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Saturday, July 18, 2015

How To Save a Species, by Marilyn Baillie, Jonathan Baillie, and Ellen Butcher. Owlkids, 2014. $12.95 ages 10 and up

"All living things on Earth fit together like a giant, complex puzzle. You and I are part of this puzzle along with every animal and plant. Since our lives are intertwined, we depend on each other. Earth is healthiest and works best when we value and care for each other. In small ways, you and I can help out."

The authors concern themselves with the work already done, and future plans for the conservation of a variety of animals and plants to keep them from extinction. There have certainly been some successes: the humpback whale, and the black robin being two of them. A great deal of work was needed to bring them back from the brink. The numbers have increased; scientists only hope that the increase continues.

Using these successes as encouragement,  there is hope that the future will be brighter for other species that are in dire need of protection:

"In this book, you will have close encounters with some of the most endangered animals and plants on Earth. They are taken from the list of one hundred species identified ... "

The authors then describe the basis for their book, letting us know about the many dedicated people who work tirelessly to discover reasons for the declining numbers of so many, how they work to find out as much as they can about them, how they constantly uncover mysteries around the globe, how they make plans to ensure that what needs to be done is done. Then, we meet the species and many of the scientists whose admirable work is so important to their existence.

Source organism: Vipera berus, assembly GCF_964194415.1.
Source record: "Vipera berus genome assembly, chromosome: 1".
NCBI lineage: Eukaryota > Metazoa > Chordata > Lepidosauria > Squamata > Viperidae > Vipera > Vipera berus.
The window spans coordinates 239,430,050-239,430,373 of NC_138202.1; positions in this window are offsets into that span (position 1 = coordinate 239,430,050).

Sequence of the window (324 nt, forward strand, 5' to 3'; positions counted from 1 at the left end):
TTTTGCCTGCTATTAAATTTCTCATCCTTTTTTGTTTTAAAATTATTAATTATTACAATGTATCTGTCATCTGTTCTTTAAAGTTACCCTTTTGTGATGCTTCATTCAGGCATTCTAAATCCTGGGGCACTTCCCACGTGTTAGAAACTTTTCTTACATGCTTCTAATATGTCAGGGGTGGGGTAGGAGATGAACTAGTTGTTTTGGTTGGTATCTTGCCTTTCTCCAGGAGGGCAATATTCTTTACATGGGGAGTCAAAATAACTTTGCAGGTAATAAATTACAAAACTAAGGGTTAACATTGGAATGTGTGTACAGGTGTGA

Each of the double page spread provides captioned photos, a notebook summary sidebar, and a short history of what has happened up until today for the species included.  We are also lucky enough, at times, to meet a scientist whose work has been instrumental in assuring a plan of action for the future of the species.

About the Tarzan's Chameleon, scientist Frank Glaw has this to say:

"Due to the severe rainforest destruction in Madagascar, the discovery of a new species often appears to be a race against their extinction. The beautiful Tarzan's chameleon is a typical but sad example of this."

In back matter, a Where on Earth? map shows each of the species highlighted in green and placed where they can be found. Each of The World's 100 Most Threatened Species is also numbered and placed on the world map. A glossary, an index and a list for further information brings this important and accessible example of exceptional nonfiction to an end.

The design of the book is striking, making it very appealing and meaningful to its target audience. Readers learn an important and serious lesson in its pages. It might just spark some students to become involved in efforts to protect these and other species around the world.

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